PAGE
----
The Aloe Vera Plant has been on this earth for millennia. Because it has thorny ridges that protect the soft leaf, it is often confused for a kind of cactus. Actually it is a member of the Lily family, the plant family Liliaceae, along with tulips, daffodils, onions, asparagus and many other species of aloe. In fact, a mature Aloe Vera plant will produce beautiful, fragrant lily-like blooms every spring and fall.
Where Does Aloe Vera Come From? A bit of History
Fast forward a thousand years and the Europeans began using it as an important ingredient in their herbal based medicines. The earliest recorded pharmacological usage was recorded in ancient Sumeria about 1750 B.C. where it was considered an excellent treatment for stomach irritations and nausea.
There is evidence of both Chinese and Egyptians using Aloe Vera to treat burns, wounds and to reduce fevers. American Indians called Aloe "The Wand of Heaven". They believed than anyone touched by Aloes' gel would be cured of their skin disorders. Also, the legend says that Cleopatra used Aloe Vera as part of her beauty regime.
Although many still consider Aloe Vera to be a folk remedy, it is important to remember that two-thirds of the world's population is treated with herbs and plant products that are not only effective, but offer benefits that are equal or superior to the synthesized, chemically-derived remedies of the western world.
How Many Species?
Although Aloe Vera is a member of the Lily family, it is very-cactus like in its characteristics. This unique plant also belongs to a larger plant family called "Xeroids". Of the 350+ species of Aloe, only four are recognized as being of nutritional value to humans and animals. Aloe barbadensis miller (Aloe Vera species) is the top of these four. Significantly the top. Thus, any aloe-based product you use should be made from barbadensis miller species.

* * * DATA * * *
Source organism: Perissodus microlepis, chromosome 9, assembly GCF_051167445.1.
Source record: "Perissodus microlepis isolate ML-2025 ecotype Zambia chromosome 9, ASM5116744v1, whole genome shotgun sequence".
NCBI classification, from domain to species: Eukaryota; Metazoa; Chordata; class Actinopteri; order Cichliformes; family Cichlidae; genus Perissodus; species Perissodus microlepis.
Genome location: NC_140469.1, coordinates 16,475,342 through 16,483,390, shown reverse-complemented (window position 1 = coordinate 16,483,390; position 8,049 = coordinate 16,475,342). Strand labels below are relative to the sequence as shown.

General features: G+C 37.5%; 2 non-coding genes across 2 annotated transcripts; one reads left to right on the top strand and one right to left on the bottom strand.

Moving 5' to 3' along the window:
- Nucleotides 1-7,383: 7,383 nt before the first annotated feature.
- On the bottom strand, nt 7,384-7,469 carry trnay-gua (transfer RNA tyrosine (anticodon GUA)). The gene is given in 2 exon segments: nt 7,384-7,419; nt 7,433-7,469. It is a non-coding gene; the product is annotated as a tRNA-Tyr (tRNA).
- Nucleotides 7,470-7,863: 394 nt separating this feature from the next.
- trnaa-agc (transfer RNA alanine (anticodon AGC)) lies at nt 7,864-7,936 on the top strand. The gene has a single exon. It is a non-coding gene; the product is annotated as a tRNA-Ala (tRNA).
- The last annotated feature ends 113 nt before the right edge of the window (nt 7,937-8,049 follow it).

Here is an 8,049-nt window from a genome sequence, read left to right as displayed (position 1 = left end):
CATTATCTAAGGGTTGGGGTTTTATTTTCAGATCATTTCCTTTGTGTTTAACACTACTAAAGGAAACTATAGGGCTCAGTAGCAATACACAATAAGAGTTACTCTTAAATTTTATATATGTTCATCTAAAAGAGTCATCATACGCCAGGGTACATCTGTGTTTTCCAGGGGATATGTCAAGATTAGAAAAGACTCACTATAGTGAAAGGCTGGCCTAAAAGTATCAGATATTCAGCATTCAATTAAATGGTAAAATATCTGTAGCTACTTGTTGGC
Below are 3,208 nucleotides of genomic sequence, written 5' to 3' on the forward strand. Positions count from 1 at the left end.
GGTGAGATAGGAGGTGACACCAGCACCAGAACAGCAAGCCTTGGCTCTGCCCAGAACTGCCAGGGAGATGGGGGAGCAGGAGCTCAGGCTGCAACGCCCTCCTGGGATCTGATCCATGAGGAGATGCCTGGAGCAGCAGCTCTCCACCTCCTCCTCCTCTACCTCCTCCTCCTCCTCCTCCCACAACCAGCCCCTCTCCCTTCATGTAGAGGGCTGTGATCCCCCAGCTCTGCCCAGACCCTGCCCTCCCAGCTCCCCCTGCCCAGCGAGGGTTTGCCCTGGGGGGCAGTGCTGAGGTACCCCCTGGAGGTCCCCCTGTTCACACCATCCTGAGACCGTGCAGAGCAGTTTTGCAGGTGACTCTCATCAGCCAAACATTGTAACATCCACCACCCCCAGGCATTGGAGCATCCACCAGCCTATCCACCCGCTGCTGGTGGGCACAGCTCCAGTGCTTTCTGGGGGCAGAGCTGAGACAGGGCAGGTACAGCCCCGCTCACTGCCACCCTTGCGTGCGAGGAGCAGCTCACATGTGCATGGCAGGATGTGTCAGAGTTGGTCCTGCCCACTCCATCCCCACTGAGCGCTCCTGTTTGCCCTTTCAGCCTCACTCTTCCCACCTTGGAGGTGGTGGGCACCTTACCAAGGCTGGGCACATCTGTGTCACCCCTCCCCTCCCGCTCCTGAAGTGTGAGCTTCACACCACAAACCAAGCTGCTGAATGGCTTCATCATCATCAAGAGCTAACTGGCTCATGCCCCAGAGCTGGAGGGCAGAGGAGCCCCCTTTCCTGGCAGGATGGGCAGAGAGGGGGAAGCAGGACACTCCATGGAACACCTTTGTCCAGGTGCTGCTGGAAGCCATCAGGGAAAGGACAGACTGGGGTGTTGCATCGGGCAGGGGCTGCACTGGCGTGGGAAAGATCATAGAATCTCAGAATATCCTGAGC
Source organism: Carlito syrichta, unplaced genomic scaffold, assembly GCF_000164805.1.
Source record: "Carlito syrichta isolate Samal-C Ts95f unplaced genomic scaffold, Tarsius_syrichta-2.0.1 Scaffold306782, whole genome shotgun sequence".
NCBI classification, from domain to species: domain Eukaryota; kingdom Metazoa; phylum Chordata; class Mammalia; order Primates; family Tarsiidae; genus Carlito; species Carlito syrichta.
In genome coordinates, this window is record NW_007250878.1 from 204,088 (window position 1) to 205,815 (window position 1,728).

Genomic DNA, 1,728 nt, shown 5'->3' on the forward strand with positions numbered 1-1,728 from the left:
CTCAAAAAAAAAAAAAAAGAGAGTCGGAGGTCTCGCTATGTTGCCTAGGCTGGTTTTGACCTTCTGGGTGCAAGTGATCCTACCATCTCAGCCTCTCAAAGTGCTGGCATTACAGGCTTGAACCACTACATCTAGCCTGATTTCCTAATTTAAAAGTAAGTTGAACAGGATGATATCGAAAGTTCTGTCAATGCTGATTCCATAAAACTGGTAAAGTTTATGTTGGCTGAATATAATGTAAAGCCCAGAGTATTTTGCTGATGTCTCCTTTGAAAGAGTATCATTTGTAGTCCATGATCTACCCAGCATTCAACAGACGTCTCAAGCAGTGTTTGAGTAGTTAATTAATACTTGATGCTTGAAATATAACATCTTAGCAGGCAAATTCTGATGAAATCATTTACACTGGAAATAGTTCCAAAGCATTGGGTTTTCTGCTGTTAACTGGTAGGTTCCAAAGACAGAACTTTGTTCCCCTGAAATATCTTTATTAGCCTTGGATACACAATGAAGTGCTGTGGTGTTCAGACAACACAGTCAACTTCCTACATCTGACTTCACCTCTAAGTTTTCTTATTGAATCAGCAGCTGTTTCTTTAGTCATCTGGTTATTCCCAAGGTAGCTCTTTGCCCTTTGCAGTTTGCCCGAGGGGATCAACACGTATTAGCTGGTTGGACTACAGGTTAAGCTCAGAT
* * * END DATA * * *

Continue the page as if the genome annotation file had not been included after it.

What are the Uses for Aloe Vera?
To Drink or Not to Drink
Aloe Vera (barbadensis miller) contains over 20 minerals, all of which are essential to the human body. The human body requires 22 amino acids for good health -- eight of which are called "essential" because the body cannot fabricate them. Aloe Vera contains all of these eight essential amino acids, and 11 of the 14 "secondary" amino acids. Aloe Vera has Vitamins A, B1, B2, B6, B12, C and E. Vitamins cannot be manufactured within the body, and some cannot be stored by the body, so it is necessary for the diet to sustain a continuous supply.
When drinking FLP Aloe Vera, it is recommended that - to get a steady supply of these minerals, amino acids and vitamins - one should drink between two to four ounces of Aloe Vera Gel twice daily.
How Aloe products are manufactured
is extremely important!
Thus, you want the manufacturer's reliable assurance, in writing, that not only is the species correct - but also from harvest, to filleting (removing the outer leaf to retain only the clear gel), to manufacturing the process is four hours or less. If you can't have this assurance, look elsewhere.
You want a manufacturer who grows their own Aloe Vera in their own fields. Some manufacturers may purchase Aloe Vera in bulk once or twice a year and it "sits around" while waiting for the manufacturing process. Thus, if the Aloe Vera is grown on company OWNED and CONTROLLED fields, you can be better assured of freshness and nutritional value.
Aloe Vera MUST be Stabilized.
If it is not properly stabilized (in four hours or less from the time the leaf is harvested), it may also be of no nutritional value. The reason is because Aloe Vera oxidizes within four hours (much as an apple or potato turns brown when exposed to the air for a period of time) from the time the gel is exposed to the air. Once so oxidized, the gel loses it's nutritional value.
Again - Aloe barbadensis miller, of the 200+ species of Aloe Vera, is the most potent and nutritious - with only mature plants bearing the greatest benefits. If your Aloe Vera product isn't produced from the Aloe barbadensis miller plant you are not getting the best quality product. If it is not properly stabilized (in four hours or less from the time the leaf is harvested), it may also be of no nutritional value.